Minnesota Northern Lights over the Pigeon River

Minnesota northern lights

Over the past 17 days, I’ve canoed about 250 or so miles from Crane Lake to Lake Superior via the Border Route in the Boundary Waters Canoe Area Wilderness. I joined Amy and Dave Freeman of Wilderness Classroom. They been out all summer and paddled over 2,300 miles from the Great Slave Lake to Superior. On our last night out we witnessed some of the best Minnesota Northern Lights that I’ve seen. They were as red as blood and bright bright green. The Minnesota northern lights were the best way to end of trip. What a treat. Here are a few photos of the northern lights.

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  1. Posted 26 Oct ’11 at 11:57 am | Permalink

    Amazing photos!!! Thanks for sharing these with those of us who had total cloud cover that night :)

    • Posted 26 Oct ’11 at 12:13 pm | Permalink

      You’re welcome. It was an amazing display!

  2. D Chick
    Posted 26 Oct ’11 at 4:49 pm | Permalink

    Hi Bryn don’t know if you remember me and my wife Mickey, we met by the light house, you were shooting the moon and I was shooting lights circles a couple of months ago. I just wanted to say how much we enjoyed the Northern lights photos, we also had cloud cover. Thanks for sharing your wonderful photos.

    • Posted 27 Oct ’11 at 6:53 am | Permalink

      I remember you. I’ve tried a few of those light ball shots, but still haven’t gotten a good one. Thanks for the compliment and I’m glad that you enjoy the pics.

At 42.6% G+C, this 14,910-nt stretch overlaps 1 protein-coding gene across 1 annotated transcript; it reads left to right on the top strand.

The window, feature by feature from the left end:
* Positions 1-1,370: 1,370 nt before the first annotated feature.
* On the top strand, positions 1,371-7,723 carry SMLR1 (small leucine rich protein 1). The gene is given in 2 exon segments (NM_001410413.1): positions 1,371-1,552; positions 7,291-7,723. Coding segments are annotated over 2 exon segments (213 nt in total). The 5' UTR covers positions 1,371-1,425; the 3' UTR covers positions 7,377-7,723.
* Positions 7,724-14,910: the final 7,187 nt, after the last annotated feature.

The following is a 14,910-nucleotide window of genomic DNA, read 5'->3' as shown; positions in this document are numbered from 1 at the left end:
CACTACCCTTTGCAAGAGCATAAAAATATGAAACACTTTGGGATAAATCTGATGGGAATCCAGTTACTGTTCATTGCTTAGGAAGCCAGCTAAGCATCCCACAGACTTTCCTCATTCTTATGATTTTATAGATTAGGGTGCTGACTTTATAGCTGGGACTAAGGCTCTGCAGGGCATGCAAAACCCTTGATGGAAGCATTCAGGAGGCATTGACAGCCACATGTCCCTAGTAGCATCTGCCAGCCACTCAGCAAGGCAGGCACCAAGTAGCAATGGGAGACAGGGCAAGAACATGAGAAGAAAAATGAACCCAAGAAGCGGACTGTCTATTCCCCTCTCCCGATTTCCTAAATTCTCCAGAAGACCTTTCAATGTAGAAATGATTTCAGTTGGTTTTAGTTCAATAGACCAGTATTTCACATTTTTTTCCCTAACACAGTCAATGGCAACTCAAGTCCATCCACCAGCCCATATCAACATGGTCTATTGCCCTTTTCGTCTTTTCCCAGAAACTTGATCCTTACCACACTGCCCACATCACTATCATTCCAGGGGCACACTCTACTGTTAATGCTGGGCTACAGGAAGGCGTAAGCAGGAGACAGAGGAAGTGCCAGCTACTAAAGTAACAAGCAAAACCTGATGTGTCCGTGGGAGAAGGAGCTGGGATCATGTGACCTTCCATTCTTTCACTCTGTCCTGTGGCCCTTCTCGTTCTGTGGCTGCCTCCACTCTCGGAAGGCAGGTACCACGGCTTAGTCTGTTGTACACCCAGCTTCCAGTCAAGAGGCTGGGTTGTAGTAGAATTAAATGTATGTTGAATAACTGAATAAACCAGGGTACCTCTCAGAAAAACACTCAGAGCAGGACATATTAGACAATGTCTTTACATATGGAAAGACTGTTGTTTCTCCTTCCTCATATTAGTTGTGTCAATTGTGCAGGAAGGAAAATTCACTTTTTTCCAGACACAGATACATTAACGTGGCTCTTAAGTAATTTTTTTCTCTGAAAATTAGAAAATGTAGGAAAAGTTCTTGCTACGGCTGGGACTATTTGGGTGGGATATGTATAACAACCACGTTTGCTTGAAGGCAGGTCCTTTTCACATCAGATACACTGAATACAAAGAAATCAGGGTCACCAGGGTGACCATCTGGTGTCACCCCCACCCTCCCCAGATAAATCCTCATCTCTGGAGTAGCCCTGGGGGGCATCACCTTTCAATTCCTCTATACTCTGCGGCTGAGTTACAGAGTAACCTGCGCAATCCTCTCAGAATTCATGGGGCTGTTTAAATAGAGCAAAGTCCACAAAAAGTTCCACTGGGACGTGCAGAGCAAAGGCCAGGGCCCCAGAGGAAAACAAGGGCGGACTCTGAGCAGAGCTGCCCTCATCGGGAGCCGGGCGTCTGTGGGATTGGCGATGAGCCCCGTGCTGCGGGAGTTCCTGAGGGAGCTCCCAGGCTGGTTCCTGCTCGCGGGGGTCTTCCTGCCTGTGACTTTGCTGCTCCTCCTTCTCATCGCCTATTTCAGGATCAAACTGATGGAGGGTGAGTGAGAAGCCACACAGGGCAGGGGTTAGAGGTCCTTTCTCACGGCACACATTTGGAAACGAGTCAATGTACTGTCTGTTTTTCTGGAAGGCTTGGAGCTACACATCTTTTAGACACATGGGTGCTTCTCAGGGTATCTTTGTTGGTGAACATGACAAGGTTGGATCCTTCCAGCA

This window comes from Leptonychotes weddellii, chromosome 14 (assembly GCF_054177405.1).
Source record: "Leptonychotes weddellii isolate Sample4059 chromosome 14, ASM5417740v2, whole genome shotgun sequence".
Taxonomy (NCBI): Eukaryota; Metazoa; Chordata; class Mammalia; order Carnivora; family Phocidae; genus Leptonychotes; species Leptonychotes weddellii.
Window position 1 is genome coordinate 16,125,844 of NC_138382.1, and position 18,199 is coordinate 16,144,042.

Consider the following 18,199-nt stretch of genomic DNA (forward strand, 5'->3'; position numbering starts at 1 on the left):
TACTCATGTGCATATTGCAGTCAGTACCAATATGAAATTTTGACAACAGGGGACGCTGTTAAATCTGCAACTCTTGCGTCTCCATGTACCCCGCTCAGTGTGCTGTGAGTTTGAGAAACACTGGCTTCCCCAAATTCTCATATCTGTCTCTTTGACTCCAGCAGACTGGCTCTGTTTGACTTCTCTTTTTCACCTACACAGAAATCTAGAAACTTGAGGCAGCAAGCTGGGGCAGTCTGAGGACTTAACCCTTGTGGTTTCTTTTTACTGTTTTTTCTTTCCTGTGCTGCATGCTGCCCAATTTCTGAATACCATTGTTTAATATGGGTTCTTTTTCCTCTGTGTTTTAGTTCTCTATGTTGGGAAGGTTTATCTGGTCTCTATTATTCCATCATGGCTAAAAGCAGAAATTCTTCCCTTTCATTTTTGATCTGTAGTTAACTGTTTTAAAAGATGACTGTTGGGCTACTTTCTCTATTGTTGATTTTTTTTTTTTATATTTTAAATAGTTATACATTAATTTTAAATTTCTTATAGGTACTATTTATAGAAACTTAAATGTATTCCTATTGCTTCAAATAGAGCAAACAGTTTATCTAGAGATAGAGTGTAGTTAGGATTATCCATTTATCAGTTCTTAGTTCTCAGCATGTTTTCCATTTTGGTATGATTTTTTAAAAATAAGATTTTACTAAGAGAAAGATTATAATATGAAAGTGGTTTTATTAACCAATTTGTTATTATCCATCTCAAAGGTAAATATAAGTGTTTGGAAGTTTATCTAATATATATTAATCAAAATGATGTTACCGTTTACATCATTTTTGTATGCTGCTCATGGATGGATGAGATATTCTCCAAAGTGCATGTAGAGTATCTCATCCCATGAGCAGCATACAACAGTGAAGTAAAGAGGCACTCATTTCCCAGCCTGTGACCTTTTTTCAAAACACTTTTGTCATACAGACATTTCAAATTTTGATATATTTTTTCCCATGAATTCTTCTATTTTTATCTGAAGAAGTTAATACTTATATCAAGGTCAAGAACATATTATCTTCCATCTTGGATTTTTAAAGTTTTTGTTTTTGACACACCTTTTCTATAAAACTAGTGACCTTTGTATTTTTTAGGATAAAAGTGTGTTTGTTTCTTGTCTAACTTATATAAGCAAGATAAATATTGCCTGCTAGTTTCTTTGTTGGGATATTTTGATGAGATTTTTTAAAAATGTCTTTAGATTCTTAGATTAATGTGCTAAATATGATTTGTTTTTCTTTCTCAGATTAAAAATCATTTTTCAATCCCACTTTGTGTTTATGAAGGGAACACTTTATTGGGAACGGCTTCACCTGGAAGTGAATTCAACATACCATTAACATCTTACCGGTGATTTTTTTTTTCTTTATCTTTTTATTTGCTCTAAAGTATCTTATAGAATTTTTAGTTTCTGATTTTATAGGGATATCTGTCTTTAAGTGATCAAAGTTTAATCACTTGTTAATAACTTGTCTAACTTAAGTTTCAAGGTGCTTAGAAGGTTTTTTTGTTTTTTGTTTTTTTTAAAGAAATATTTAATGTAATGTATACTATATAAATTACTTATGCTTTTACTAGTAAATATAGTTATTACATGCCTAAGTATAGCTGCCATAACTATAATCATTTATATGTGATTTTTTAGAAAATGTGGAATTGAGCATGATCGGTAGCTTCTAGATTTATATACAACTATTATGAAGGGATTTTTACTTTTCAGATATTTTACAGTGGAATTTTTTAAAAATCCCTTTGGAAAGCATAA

3. Chris
    Posted 26 Oct ’11 at 5:13 pm | Permalink

    These are breathtaking! Our trip to MN 2 weeks ago provided one nice day and then a full day of rain. We didn’t have any luck seeing the lights so thanks for sharing! So, I’m sure you’re always asked questions – but I’m in a photography class now and we are just touching base on aperature and shutter speed. Can I ask how you shot these pictures?
    Thanks and I look forward to future pictures :)

    • Posted 27 Oct ’11 at 6:52 am | Permalink

      Thanks. For shooting northern lights, I start with a f/4 to 5.6, Iso 400-800 and shutter speeds from 4 seconds to 30. It varies based on how bright they are and if the moon is out, etc… It’s just like shooting during the day, but you need longer exposures.

  4. Posted 26 Oct ’11 at 5:16 pm | Permalink

    What awesome images Bryan-wish I’d been there-we don’t get those very often in Iowa.

    • Posted 27 Oct ’11 at 6:53 am | Permalink

      Mike, these actually were so good that they made it far south.

  5. Melanie Schecker
    Posted 26 Oct ’11 at 5:37 pm | Permalink

    Wow. Quite humbling I imagine. Awesome interpretation!!!

    • Posted 27 Oct ’11 at 6:53 am | Permalink

      Thanks, Mellanie.

    • Melanie P-Schecker
      Posted 27 Oct ’11 at 7:22 am | Permalink

      Sorry about the triple comment, phone not working correctly at time

  6. Melanie Schecker
    Posted 26 Oct ’11 at 7:52 pm | Permalink

    Awesome-love your interpretation!!!

  7. Melanie P-Schecker
    Posted 26 Oct ’11 at 8:06 pm | Permalink


  8. bill griffin
    Posted 26 Oct ’11 at 9:16 pm | Permalink

    fantastice pics, really appreciate your postings

  9. Posted 28 Oct ’11 at 11:54 am | Permalink

    Beautiful photos….great lights, missed my chance in Twin Cities…next time:)

    Do you absolutely need a tripod while shooting the long exposures, and did you use manual or shutter speed mode?

    • Posted 28 Oct ’11 at 12:27 pm | Permalink

      Yes, you need a tripod. Without one, your pictures will look blurry. I typically use manual or aperture priority modes. For the northern lights, manual mode gives you flexibility to quickly make changes and lock those changes in after you nail it. I don’t remember the last time I used shutter speed priority.

  10. Bryan Smith
    Posted 30 Oct ’11 at 8:37 am | Permalink

    Bryan, You have some awsome shots here. The fire and sky shot is award winning! We had the lights down here in Lake City, MN. mostly red. Thanks for the post.

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